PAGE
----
After leaving the scrubber 2, the gas to be cleaned passes through a pipe 9 to a second scrubber 10 for removal of ammonia, the clean gas being discharged through a pipe 11. The scrubber 10 may be of any suitable or desired type and, as described in the two above-mentioned patent applications, the ammonia is removed from the gas by washing with an inorganic acid solution which is introduced to the scrubber 10 through a pipe 12. The ammonia in the gas is absorbed by the acid solution and forms an ammonia salt solution which is discharged from the scrubber through a pipe 13. In accordance with one aspect of the prior applications, the ammonia salt solution is directed by the pipe 13 to a combustion chamber 14. The portion of the washing solution of the first washing step diverted through the pipe 16 is also fed to the combustion chamber 14 and these two solutions are mixed with each other and with a fuel gas provided through the pipe 17 which may be a part of the coke oven gas being treated or any other suitable gaseous fuel. The fuel is mixed with the solutions from the pipes 13 and 16 to form a combustible mixture and this mixture is burned in the combustion chamber 14. As previously discussed, the air used in the oxidizer 5 for oxidizing the hydrogen sulfide picks up a relatively large amount of ammonia from the first washing solution. This air contains about 15 to 16% oxygen and is about equal to the amount required for combustion of the mixture of washing solutions. The air discharged from the oxidizer is, therefore, directed through the pipe 7 to the combustion chamber 14 and the ammonia carried by this air is thus disposed of.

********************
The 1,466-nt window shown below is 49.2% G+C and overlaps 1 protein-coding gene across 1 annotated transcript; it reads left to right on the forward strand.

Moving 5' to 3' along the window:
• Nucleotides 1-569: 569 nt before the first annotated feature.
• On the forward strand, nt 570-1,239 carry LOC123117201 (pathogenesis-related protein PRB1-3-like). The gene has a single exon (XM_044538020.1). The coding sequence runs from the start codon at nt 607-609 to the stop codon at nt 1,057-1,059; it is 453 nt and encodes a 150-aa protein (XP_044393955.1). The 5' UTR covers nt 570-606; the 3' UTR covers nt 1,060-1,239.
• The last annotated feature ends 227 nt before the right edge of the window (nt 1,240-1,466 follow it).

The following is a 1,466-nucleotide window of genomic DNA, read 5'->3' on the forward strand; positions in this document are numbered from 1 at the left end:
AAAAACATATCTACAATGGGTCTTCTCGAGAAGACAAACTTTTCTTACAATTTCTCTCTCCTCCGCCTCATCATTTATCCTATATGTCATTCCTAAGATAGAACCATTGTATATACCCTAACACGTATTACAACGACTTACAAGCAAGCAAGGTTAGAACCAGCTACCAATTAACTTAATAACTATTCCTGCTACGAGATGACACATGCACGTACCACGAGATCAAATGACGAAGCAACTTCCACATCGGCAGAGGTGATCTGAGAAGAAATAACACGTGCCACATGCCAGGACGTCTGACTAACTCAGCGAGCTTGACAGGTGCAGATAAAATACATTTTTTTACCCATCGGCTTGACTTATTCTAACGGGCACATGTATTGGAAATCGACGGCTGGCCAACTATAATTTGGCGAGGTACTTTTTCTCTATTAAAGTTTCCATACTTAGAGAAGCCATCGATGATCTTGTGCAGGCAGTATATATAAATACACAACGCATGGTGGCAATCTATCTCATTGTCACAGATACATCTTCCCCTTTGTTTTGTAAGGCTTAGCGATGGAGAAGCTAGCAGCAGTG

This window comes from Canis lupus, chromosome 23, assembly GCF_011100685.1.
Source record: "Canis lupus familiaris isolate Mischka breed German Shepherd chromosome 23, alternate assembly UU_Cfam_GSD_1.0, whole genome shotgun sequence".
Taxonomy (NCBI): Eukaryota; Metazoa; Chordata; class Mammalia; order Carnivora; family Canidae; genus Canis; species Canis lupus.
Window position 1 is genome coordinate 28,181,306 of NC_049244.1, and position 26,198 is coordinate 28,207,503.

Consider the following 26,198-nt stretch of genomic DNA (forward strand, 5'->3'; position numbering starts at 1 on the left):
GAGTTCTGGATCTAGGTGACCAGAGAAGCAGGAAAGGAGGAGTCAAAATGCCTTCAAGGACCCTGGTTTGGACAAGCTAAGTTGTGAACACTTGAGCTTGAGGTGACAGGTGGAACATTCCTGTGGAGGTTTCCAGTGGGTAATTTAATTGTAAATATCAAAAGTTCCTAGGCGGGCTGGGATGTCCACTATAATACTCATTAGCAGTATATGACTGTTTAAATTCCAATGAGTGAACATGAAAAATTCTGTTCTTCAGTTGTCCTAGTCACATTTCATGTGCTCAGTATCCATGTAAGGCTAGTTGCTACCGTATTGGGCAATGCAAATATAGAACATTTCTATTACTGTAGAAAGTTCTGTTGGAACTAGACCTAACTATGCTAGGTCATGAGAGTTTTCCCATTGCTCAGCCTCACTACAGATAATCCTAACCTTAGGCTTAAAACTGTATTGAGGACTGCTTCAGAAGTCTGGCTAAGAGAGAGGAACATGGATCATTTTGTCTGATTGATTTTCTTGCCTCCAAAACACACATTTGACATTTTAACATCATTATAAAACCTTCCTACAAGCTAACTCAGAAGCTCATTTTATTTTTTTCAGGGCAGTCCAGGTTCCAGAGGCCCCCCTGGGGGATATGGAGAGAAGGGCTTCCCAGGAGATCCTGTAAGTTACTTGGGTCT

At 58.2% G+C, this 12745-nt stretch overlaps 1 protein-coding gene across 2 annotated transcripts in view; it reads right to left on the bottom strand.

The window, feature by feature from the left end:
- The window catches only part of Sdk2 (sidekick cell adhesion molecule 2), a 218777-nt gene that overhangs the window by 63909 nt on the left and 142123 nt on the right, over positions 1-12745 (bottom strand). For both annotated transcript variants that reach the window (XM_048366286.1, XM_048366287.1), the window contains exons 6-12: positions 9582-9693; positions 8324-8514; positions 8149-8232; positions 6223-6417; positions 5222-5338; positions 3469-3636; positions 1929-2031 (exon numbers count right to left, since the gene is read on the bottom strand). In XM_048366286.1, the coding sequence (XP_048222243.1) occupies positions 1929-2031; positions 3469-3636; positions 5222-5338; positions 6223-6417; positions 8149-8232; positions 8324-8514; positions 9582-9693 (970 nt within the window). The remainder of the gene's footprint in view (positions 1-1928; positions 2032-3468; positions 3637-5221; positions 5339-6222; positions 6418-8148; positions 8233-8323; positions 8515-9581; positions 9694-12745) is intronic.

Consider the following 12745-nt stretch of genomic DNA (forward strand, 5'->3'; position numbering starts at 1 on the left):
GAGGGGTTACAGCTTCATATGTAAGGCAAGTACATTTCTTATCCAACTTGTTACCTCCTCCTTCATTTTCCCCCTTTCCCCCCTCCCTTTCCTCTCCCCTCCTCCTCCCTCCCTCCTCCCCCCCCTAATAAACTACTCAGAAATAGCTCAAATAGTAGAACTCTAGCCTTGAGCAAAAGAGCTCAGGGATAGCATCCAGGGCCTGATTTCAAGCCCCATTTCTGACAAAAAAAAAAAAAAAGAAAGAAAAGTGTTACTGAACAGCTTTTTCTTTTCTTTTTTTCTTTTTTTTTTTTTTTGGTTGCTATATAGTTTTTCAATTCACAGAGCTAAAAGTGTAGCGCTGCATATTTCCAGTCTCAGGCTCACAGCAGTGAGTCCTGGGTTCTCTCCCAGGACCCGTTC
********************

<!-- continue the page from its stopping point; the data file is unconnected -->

As previously discussed, the mixture in the combustion chamber 14 is burned at a temperature such that the ammonia and cyanide compounds in the solutions fed into the chamber are decomposed to nitrogen, carbon dioxide and water vapor which can be discharged harmlessly to the atomosphere. The remaining products of combustion comprise the acid anhydride recovered from the ammonia salt solution, and a quantity of sulfur dioxide formed from the remaining sulfur compounds in the solutions fed into the combustion chamber. The products of the combustion process pass through a pipe 19 to a suitable recovery apparatus 15 which may be of the type disclosed in the first-mentioned prior application and which preferably includes a scrubber for separating the sulfur dioxide. The recovered acid is returned through the pipe 12 to the scrubber 10 for reuse while the combustion gases from which the sulfur dioxide has been removed, and which consist only of nitrogen, carbon dioxide and water vapor are discharged to the atmosphere through the pipe 20.